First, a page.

Rather than payments based on volume consumed, the concept is to pay the companies upfront fees based on the expected value of benefits to patients and the NHS. In other words, regardless of how many doses are used, the health service pays drug companies a fixed yearly fee.

After a thorough procurement exercise,  the UK government selected the two antimicrobials for evaluation under its five-year national action plan for AMR [3] :

  • An existing antimicrobial, ceftazidime with avibactam (CAZ-AVI) (manufactured by Pfizer).
  • An antimicrobial that is new to the market, cefiderocol (manufactured by Shionogi).

For estimating the value of both antimicrobials, NICE considered an adapted Health Technology Assessment process and commissioned the Economic Evaluation Policy Research Unit (EEPRU) for assessment of both antimicrobials through health economic modeling and expert opinion. The model forecasted the value of health benefits provided by a new antimicrobial. For ceftazidime with avibactam (Pfizer), the most plausible estimate of the value to the NHS in England over 20 years was estimated as approximately 8,880 quality-adjusted life years (QALYs) when the medicine is used within its marketing authorisation.[4] On the other hand, with cefiderocol (Shionogi), the most plausible estimate of the value of cefiderocol to the NHS in England over 20 years was estimated as approximately 16,200 QALYs when the medicine is used within its marketing authorisation.[5] More details on the model and analysis can be found in the EEPRU assessment reports. [6] [7]

The model not only captured value just from the direct health gain to patients treated, but additional elements: e.g. insurance value (restricting usage to preserve efficacy in the long term), diversity value (diverse prescribing leading to reduced numbers of drug resistant infections over time), transmission value (reduced number of resistant infections) and enablement value (Impact on population health from additional medical procedures being possible).

These value forecasts were used to inform commercial negotiations with manufacturers, leading to payments to the company in installments. 

Under the model, the NHS in England will pay a fixed annual fee for access to the two medicines of £10 million per year, calculated based on the value they offer the health service, regardless of how much is used to treat patients. These discussions will seek to finalize a 3-year contract, with an option to extend the contract up to 10 years, during which the company will receive an annual payment based on the value of antibiotics to the NHS in England. The payment will not be linked to the volume of antibiotics supplied. The proposed contracts will last for ten years, are still in the draft stages, and are expected to be finalized in the coming times.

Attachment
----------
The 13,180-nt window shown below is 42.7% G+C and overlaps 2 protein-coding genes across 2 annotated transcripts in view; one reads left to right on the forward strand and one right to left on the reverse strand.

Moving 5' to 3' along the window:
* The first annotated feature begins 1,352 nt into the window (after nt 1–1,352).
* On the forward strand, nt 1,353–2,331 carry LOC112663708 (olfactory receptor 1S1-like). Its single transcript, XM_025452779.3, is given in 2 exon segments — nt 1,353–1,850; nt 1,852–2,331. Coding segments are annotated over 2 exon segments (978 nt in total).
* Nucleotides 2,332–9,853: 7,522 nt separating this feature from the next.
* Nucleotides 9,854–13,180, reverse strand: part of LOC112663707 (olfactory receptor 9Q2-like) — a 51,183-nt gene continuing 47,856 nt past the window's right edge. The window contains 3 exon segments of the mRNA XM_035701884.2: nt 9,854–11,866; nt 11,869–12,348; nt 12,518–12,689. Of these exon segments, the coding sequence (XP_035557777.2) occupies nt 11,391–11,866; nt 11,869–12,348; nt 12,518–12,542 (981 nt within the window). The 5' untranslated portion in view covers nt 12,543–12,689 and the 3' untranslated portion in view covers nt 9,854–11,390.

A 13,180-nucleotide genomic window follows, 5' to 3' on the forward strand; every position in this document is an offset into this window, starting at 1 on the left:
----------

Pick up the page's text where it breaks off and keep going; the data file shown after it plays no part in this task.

To combat AMR’s global health threat, there is a need for a global collaboration of the healthcare community, private sector and public sector. The UK’s latest payment model provides a stepping stone towards reversing the trend of antimicrobial R&D disinvestment. However – the aim is to see how other governments around the globe adapt a similar strategy or develop their own innovative model for incentivizing pharmaceuticals to conduct R&D for new antimicrobials. A strong leadership by WHO along with other relevant organizations, such as – World Organization for Animal Health (OIE), the Food and Agriculture Organization (FAO), UN Interagency Coordination Group is critical for successful AMR governance. 

How ConnectHEOR experts provide scientific excellence in tackling this pressing public health challenge?

ConnectHEOR is devoted to working on this global healthcare issue. In a recently concluded assessment by NICE on AMR evaluation for ‘subscription-based’ payment model, one of our key team members worked as a modeler in the assessment team of EEPRU and provided scientific excellence. Check detailed reports. [6] [7]  Besides, ConnectHEOR team has extensive experience in working in the space of infectious disease and global health and is fully dedicated towards the mission of eradicating AMR. We aim towards working more in this area of research through effective collaborations. 

Author – Tushar Srivastava


  1. The Review on Antimicrobial Resistance Chaired by Jim O’Neill. Antimicrobial Resistance: Tackling a crisis for the health and wealth of nations. 2014. Link: Accessed on 21 April 2022
  2. Murray CJ, Ikuta KS, Sharara F, Swetschinski L, Aguilar GR, Gray A, Han C, Bisignano C, Rao P, Wool E, Johnson SC. Global burden of bacterial antimicrobial resistance in 2019: a systematic analysis. The Lancet. 2022 Jan 19.
  3. NICE, Models for the evaluation and purchase of antimicrobials. Link: . Accessed on 21 April 2022
  4. NICE. Antimicrobial health technology evaluation. Draft guidance. Ceftazidime–avibactam for treating severe drug-resistant gram-negative bacterial infections. 2022. Link: . Accessed on 21 April 2022
  5. NICE. Antimicrobial health technology evaluation. Draft guidance. Cefiderocol for treating severe drug-resistant Gram-negative bacterial infections. 2022. Link:  . Accessed on 21 April 2022
  6. Harnan S, Kearns B, Scope A, Schmitt L, Jankovic D, Hamilton J, Wong R, Srivastava T, Hill H, Ku C, Ren K, Rothery C, Bojke L, Sculpher M, Woods B. Evaluation of ceftazidime with avibactam for treating severe aerobic Gram-negative bacterial infections. 2021. Link:[noACIC]-1.docx .  Accessed on 21 April 2022
  7. Woods B, Schmitt L, Jankovic D, Kearns B, Scope A, Ren K, Wong R, Srivastava T, Ku C, Hamilton J, Rothery C, Bojke L, Sculpher M, Harnan S. Evaluation of cefiderocol for treating severe aerobic Gram-negative bacterial infections. 2021. Link:[noACIC].docx . Accessed on 21 April 2022